It’s your job to demonstrate to the adcom that you stand out from the applicant pool and are exactly the person they want in their next MBA class. In this series, you’ll learn how to dig deep to unearth your unique character traits, experiences, skills, and talents and bring them to the forefront of your application, so that when the adcom pick up your file, they’re hooked from the very first moment.
Are you an Indian applying to a top MBA program? Well then, get ready to put some extra effort into making your application stand out. Indians are one of the largest demographics applying to business school, and – unfortunately for you – they’re often highly qualified, with strong work experience and high stats.
So let’s get right to work. What can you do to differentiate yourself from other Indian applicants? What can you do to show that you’re unique and special, even though you come from this crowded subgroup?
1. Maximize on your family biz.
It’s fairly common that Indian applicants will have a significant portion of their work experience (if not all) in the family business. Show the adcom that your work for mom and dad has been highly advantageous for your skills and preparation. The details will be important here. Your exposure to and experience with the various aspects of the family business – your management position, your responsibilities, your customer dealings, the accounting you’ve done, etc. – have provided you with a very well-rounded experience across all business fields, more than had you worked at a large corporation. Demonstrate that, as well as the fact that all of these skills can easily be transferred to a larger international company, and you will have made quite the solid case.
2. Highlight your non-IT strengths.
If you don’t work for your family company, then there’s a good chance that you work in India’s booming high-tech industry. And if that’s you, then you probably have high quant scores and loads of technical experience. But do you have management experience? Have you ever managed a team successfully to complete a non-technical project? How are your strategy skills? What ELSE can you do? You don’t want to be Indian IT Applicant #7432. Make sure your other skills, strengths, and talents shine.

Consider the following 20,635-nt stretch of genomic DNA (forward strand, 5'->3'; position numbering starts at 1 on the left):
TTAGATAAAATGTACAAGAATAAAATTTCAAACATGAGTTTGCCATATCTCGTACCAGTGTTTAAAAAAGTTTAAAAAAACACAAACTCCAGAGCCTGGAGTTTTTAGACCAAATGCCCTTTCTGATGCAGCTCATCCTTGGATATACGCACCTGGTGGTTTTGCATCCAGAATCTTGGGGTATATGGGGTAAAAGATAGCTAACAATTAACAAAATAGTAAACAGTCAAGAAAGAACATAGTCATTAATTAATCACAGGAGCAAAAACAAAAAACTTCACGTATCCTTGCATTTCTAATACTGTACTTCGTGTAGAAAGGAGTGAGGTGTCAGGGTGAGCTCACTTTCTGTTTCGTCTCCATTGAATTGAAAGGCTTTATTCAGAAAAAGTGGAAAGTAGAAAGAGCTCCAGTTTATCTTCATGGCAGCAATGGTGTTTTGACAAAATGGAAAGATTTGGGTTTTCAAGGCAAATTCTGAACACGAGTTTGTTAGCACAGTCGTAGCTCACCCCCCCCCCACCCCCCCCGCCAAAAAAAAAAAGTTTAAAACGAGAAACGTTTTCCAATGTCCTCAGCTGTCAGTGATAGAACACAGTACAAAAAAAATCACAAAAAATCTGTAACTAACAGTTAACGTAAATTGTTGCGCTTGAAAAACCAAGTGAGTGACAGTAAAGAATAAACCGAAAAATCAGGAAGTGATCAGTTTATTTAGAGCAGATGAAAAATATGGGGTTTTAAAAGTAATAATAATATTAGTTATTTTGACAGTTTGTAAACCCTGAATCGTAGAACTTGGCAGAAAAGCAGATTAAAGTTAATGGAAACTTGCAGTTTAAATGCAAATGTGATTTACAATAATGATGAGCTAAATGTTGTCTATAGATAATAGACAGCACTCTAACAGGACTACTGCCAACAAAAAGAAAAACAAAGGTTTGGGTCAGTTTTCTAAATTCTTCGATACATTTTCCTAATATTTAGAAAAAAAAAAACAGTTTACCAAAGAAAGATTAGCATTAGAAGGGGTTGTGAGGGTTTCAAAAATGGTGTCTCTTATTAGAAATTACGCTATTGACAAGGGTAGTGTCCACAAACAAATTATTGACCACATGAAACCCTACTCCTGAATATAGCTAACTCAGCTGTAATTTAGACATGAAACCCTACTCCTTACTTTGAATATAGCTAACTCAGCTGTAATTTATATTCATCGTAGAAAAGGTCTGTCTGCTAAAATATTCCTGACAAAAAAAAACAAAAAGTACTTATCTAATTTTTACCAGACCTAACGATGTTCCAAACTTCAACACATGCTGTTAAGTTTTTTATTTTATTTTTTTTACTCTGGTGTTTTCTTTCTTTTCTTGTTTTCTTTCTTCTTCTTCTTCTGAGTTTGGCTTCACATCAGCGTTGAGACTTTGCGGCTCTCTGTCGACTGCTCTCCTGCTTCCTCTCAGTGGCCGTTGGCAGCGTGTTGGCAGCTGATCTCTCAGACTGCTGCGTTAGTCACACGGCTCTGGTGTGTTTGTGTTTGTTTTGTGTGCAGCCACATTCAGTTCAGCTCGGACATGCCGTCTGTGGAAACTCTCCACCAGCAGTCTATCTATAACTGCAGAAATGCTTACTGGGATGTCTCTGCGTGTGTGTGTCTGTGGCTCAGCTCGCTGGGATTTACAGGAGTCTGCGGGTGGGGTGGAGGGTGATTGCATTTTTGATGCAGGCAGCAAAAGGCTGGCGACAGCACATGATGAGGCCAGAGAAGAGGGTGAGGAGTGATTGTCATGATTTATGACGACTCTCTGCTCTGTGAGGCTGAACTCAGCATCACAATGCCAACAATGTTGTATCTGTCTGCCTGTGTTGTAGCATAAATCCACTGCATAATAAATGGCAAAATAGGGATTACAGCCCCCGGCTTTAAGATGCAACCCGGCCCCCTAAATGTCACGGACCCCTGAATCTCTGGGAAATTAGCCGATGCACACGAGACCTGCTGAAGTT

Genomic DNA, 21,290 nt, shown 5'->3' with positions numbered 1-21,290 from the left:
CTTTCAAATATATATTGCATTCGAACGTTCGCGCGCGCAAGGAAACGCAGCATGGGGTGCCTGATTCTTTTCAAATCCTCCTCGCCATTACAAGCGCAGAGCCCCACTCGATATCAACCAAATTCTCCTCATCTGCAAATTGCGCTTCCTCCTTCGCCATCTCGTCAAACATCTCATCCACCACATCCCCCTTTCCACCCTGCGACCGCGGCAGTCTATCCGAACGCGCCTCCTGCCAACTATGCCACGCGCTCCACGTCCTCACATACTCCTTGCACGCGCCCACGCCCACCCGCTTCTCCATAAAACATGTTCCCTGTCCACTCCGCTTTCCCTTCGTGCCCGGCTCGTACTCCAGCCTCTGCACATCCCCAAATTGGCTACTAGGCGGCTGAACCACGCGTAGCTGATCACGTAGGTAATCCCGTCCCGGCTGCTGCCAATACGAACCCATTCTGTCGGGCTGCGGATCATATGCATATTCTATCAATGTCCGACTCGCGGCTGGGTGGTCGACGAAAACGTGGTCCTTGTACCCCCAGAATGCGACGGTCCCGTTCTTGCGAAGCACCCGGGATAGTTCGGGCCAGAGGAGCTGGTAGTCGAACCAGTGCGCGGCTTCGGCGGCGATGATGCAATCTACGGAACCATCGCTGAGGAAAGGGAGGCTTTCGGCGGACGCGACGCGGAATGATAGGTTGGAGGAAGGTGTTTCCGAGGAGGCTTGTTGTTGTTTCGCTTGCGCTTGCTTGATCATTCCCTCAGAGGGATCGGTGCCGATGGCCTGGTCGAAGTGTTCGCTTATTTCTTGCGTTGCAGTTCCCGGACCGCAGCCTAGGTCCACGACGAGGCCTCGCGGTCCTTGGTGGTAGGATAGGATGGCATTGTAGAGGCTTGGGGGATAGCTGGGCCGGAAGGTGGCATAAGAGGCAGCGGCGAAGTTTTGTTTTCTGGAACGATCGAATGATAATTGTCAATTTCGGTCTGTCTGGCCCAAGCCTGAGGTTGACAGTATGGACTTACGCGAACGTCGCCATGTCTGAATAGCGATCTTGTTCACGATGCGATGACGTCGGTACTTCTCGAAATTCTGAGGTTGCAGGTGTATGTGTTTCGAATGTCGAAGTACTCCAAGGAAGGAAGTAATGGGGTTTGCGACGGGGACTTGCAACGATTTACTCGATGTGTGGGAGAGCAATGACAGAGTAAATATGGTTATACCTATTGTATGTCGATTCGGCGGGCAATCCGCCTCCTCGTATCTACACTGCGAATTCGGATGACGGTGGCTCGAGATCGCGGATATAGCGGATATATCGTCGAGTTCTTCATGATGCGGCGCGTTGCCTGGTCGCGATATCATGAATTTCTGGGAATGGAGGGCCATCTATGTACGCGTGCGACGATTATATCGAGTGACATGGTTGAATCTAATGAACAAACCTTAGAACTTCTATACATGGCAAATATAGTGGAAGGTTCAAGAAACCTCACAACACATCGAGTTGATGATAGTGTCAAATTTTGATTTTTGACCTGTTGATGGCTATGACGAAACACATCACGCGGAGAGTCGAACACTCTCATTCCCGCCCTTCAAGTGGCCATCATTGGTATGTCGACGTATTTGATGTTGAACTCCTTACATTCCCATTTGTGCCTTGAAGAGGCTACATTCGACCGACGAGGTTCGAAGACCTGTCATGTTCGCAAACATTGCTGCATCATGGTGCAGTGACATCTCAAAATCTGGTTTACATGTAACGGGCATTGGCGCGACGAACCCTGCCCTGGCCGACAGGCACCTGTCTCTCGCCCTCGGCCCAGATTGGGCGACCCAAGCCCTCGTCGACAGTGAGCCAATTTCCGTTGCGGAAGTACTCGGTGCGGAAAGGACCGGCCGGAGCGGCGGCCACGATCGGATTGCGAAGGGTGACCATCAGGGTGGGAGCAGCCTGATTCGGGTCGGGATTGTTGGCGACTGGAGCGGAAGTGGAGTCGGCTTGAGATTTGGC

3. Bulk up on extra extracurriculars.
Another way to steer clear of the Indian IT applicant stereotype is to highlight your non- work/non-school activities. Have you taken any leadership positions in these activities? How have these activities contributed to your goals, promoted personal growth, or helped you think outside the box or develop new ideas? Don’t just list your activities, but explain how they’ve shaped who you are today.
4. Choose your program wisely.
It’s safe to say that Harvard is a pretty great school, but that doesn’t mean that it’s the best program for you. This, obviously, applies to all of the top programs. Don’t assume that all top MBA programs in the U.S. are schools you should aim for. Do your research and apply only to those b-schools that best support your goals and meet your needs. Not only will you have a happier and more productive educational experience, but you’ll also increase your chances of getting into your top choice program if you aim for schools that are the best fit for YOU.
Successfully Differentiating Yourself
As an Indian b-school applicant, you’re starting out as a face in the crowd; but with some strategizing, you can draw out your uniqueness, highlighting to the admissions board how your background as an Indian makes you the ideal candidate for their next top MBA class.
Read the complete 9 Secrets to Standing Out in Your MBA Application series for more tips on how to create a compelling application that highlights your unique strengths, character traits, and talents.
For personalized advice tailored just for you, check out our MBA admissions consulting and editing services and work one-on-one with a pro who will help you discover your competitive advantage and use it to get ACCEPTED.
• 9 Secrets to Standing Out in Your MBA Application, a Free Guide
• Can You Get Into a Top Grad School if You Didn’t Attend a Top University?
• What to Do if You Belong to an Overrepresented Applicant Group